When approached by the President of a 90+ year old regional bank to provide recommendations for the renovation and modernization of an existing branch office originally built in 1975, the design team first assessed the many challenges facing the industry and the many updates necessary in order for this bank to remain relevant and succeed against the constant threat of national conglomerates. It was quickly realized that this type of transformation would require a holistic approach, one in which not only finishes and furnishings but also interior layout changes and site and building systems improvements would need to be addressed after years of deferred maintenance. As an additional challenge the bank President stipulated that this branch office remain open throughout the construction process.
The original layout celebrated the location of the vault, the traditional but impersonal heart and soul of the banking industry. The new layout shifts the focus away from this abstract concept and instead focuses on the experience of the customer and the interpersonal relationships formed between the bank and its community. It is these experiences and relationships formed which will be important to the continued success of a regional bank such as this.
On the interior, decades of growth and technological advancements had left the major office spaces adjacent to the public entry filled with clutter. The creation of usable zones dedicated to easily accessed storage became a priority, the creation of a calm, clutter-free space within which to work and conduct business the primary goal. Integrated walnut storage boxes were integrated within a new slim 3/8″ profile storefront system defining interior office spaces. Tongue-and-groove walnut was also utilized as a wall and ceiling material at the entry lobby, clearly defining this public zone and culminating in a signage wall adjacent to a seating area for waiting customers. These rich wood materials coupled with a new deep grey porcelain floor tile throughout complement the original interior brick surfaces retained within the office spaces. Additionally, a combination of recessed lighting and suspended direct/indirect fixtures work with slot air diffusers to de-clutter the ceiling plane and add a further level of refinement to the space.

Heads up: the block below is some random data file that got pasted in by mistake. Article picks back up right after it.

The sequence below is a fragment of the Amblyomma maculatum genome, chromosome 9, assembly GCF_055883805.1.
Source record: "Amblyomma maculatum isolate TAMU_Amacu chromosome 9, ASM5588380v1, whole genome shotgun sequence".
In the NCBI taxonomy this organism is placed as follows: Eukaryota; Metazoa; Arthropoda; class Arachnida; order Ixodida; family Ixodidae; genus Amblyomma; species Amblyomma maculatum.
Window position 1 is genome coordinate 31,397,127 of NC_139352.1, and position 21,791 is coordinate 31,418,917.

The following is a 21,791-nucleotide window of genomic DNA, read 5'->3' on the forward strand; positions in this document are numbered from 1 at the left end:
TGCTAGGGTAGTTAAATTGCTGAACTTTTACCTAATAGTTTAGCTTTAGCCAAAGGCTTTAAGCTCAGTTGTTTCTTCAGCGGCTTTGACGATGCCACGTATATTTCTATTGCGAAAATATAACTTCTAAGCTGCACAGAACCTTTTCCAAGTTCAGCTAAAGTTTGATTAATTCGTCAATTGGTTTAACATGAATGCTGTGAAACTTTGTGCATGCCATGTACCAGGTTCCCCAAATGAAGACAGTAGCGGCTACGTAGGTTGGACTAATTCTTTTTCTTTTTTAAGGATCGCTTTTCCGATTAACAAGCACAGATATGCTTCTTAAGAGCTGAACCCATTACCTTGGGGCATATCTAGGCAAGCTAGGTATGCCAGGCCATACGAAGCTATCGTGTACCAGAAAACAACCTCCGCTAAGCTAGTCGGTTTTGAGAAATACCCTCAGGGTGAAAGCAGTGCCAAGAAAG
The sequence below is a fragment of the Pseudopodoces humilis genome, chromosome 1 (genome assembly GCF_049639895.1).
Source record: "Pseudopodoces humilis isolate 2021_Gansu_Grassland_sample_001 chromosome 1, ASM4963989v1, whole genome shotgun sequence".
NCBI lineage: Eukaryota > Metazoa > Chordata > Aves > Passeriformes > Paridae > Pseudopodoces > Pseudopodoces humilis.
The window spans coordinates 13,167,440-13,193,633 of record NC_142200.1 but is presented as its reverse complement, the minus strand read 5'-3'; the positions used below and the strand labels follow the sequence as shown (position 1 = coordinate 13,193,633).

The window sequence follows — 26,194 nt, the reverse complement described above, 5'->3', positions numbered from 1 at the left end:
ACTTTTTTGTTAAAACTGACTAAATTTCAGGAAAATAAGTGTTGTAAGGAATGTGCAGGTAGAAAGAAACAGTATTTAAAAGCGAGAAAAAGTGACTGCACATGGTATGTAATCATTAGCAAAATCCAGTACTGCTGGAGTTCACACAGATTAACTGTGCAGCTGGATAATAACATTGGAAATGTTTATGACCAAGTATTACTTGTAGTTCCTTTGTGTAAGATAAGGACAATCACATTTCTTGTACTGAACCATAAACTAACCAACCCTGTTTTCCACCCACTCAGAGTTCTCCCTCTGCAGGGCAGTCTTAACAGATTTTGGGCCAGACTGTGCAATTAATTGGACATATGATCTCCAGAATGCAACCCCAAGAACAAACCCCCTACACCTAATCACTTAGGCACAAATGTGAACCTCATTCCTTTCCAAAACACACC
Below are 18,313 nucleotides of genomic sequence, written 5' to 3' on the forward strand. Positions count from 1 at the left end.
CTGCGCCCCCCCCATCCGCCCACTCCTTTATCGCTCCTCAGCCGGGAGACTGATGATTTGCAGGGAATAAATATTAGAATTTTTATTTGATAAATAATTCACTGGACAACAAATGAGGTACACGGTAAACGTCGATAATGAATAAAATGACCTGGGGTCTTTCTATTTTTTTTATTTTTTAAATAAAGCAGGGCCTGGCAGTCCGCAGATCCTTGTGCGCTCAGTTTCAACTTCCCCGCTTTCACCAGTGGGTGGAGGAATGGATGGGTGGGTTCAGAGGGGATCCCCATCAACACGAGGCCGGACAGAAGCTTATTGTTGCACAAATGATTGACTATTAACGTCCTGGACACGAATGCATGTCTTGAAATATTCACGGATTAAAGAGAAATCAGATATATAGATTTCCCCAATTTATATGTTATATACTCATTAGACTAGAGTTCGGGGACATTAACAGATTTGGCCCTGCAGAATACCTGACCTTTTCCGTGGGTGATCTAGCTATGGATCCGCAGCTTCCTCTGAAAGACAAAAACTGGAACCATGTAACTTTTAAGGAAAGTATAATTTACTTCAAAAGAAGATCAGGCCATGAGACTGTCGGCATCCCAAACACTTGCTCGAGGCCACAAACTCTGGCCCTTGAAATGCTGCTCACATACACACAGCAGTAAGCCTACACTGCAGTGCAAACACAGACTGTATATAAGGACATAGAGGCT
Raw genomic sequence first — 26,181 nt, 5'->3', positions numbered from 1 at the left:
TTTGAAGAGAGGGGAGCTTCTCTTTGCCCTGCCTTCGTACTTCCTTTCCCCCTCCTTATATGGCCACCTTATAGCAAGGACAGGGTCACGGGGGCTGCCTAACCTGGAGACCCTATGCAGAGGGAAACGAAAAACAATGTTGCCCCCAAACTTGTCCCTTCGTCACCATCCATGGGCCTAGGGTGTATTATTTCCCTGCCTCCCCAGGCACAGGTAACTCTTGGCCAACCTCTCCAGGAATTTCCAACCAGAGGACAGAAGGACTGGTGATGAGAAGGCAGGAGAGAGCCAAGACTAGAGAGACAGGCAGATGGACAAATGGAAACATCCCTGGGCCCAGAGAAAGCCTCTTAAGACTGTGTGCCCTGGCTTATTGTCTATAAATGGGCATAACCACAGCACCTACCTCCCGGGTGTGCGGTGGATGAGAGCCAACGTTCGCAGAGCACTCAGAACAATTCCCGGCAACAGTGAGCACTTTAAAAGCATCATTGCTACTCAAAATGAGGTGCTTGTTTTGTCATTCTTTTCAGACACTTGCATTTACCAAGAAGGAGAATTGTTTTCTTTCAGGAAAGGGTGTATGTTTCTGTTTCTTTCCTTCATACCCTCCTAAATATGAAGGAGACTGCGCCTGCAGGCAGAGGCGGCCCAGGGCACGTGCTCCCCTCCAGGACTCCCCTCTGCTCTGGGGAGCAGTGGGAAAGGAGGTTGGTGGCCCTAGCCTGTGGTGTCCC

On the exterior, the owner’s request for added street presence along the busy highway was handled through the addition of a satin etched glass screen concealing LED uplighting with color changing capability. The subtle added height of these translucent panels gives the building new life while not sacrificing the well-conceived elegance and proportion of the existing modern forms. A stained smooth cedar tongue and groove wrap highlights a new frameless automatic door to a new entry airlock.
David Reynolds, President
Completion Date:Fall 2009
Brandon F. Pace, AIA LEED AP – Principal in Charge
John L. Sanders, AIA LEED AP
Michael K. Aktalay, LEED AP
Michael A. Davis, LEED AP
Jeffrey Jacobs Photography (All diagrams courtesy of Sanders Pace Architecture)
AIA Tennessee Award of Merit 
AIA East Tennessee Award of Honor 
Hi-Design Publishing Hong Kong